Tradition + Continuity = Stability
Adelina Marini, May 14, 2010
For a foreign observer, especially for someone coming from a country that has not gained its democracy but has got it for granted, the transfer of power in Great Britain appears to be an extremely impressive event. Not only because one can see a full manifestation of the famous British traditions but also because one comes to understand what impact they have on society. It is worth mentioning also the role of media in Britain which made each viewer on the planet a participant to the change of hosts in Downing Street 10, although they complained that for the last 100 years there was no change and nothing "scandalous" happened which made this ceremony another boring event.
After parliamentary elections on May 6 (a working day), which were inconclusive for the party that gained most of the votes - the Conservatives - intense and almost restless negotiations started with the third party - the Liberal Democrats of Nick Clegg. The negotiations were tense because both parties were rivals during the campaign and had some serious differences on key issues.
Four days later the leader of the second party - the Labour - Prime Minister Gordon Brown resigned as a party leader and on the next day he resigned as Prime Minister too. Thus he cleared the way for the tories and libdems to invest more efforts in reaching an agreement.
And on Tuesday evening we became witnesses of a very interesting ceremony. Gordon Brown appeared before a great lot of journalists and cameras in front of Downing Street 10 to announce his resignation. A little before that he did the same before his party fellows. What impressed most was the smile on Gordon Brown's face almost all the time during his statement in Labour's headquarters - something not typical for Mr Brown who is famous in Britain as the man who almost never smiles.
Later, together with his wife and their two children they waved smiling to the audience and left their recent home. Then they went with the black jaguar of the Prime Minister to the Buckingham palace to inform the Queen about the resignation. All this was closely followed by British television stations, by lots of cameras all over central London and by a helicopter. And what might appear shocking to us - all the way to the Buckingham palace (which is not very long but it passes through the entire city centre) the black jaguar moved pursued by only one car, stayed in traffic jams, patiently waited for the traffic lights - no panic, no sirens and blocking of traffic, no policemen to demonstrate to voters that they are no longer needed.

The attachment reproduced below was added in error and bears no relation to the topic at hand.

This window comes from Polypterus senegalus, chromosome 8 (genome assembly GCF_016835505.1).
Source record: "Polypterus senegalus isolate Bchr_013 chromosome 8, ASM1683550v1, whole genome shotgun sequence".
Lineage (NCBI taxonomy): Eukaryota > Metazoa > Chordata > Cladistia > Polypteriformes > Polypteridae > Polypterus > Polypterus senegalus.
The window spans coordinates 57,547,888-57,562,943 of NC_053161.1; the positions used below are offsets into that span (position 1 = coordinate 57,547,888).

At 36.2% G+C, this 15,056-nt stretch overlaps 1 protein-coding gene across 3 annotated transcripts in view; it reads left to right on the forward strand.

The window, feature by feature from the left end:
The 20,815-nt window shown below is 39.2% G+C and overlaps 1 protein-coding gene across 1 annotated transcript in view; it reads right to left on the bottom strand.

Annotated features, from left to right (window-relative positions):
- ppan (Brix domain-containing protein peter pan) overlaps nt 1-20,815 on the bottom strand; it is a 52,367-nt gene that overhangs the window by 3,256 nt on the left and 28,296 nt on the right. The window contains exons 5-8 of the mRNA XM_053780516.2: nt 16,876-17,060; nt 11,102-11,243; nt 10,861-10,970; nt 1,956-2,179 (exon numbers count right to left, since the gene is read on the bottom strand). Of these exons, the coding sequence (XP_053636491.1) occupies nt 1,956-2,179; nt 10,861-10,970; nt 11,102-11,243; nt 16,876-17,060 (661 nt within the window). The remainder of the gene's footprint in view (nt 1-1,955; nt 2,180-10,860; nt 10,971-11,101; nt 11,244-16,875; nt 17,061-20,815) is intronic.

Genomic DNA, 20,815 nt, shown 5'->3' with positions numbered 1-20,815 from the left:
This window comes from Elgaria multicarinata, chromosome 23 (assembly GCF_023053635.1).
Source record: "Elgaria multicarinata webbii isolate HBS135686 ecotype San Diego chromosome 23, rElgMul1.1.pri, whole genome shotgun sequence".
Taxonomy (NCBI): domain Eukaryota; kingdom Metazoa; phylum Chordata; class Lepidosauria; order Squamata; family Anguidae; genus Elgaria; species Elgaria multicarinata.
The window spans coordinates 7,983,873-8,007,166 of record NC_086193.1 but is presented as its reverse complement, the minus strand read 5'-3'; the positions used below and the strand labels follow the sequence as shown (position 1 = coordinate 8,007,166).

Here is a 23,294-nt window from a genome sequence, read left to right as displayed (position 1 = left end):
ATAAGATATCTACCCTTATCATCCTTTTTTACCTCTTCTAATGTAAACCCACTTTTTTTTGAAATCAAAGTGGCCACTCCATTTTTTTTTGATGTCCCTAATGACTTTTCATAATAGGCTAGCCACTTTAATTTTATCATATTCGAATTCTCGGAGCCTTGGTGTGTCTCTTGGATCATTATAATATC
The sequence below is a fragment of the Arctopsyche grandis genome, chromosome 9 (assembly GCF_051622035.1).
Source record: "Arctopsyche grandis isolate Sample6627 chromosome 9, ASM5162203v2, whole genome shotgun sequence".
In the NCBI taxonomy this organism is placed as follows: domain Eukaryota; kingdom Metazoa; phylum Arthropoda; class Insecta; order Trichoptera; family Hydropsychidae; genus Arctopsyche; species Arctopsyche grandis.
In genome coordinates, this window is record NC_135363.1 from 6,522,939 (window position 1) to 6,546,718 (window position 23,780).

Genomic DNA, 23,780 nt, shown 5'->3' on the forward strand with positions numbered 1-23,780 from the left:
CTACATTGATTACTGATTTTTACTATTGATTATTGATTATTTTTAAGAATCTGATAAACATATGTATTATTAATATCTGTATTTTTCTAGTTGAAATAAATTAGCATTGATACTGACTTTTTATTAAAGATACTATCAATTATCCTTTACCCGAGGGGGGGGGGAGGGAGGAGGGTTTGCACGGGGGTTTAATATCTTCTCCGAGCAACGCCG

The same happened with the silver jaguar with which David Cameron and his wife Samantha went a little bit later to see Queen Elisabeth II in order the Conservatives' leader to receive an official mandate to form a government. On their way back to Downing Street 10 they were again closely followed until the very last detail. Before entering his future home, the new British Prime Minister David Cameron made a short statement, thanking the previous government for their work and making a short description of the main issues on which his cabinet would start immediate work. In that evening of May 11 the members of the government were not clear yet, nor was clear what the partnership with the libdems would be or their programme for government would be.
On May 12 it became clear that Nick Clegg would become a deputy prime minister. And one more very important thing became clear that day too - both parties (Conservative and Liberal Democratic Party) had reached a coalition agreement which was duly published by both parties and given to journalists before the joint news conference in the early afternoon of Wednesday in the garden of Downing Street 10.
The agreement is 7 pages long and covers 11 topics: deficit reduction, spending review, tax measures, banking reform, immigration, political reform, pensions and welfare, education, relations with the EU, civil liberties and environment. The deal describes in detail relations between the two parties on each of these topics. On some of them the libdems keep their right to abstain: tax measures, education, environment and more specifically regarding their opposition to nuclear power.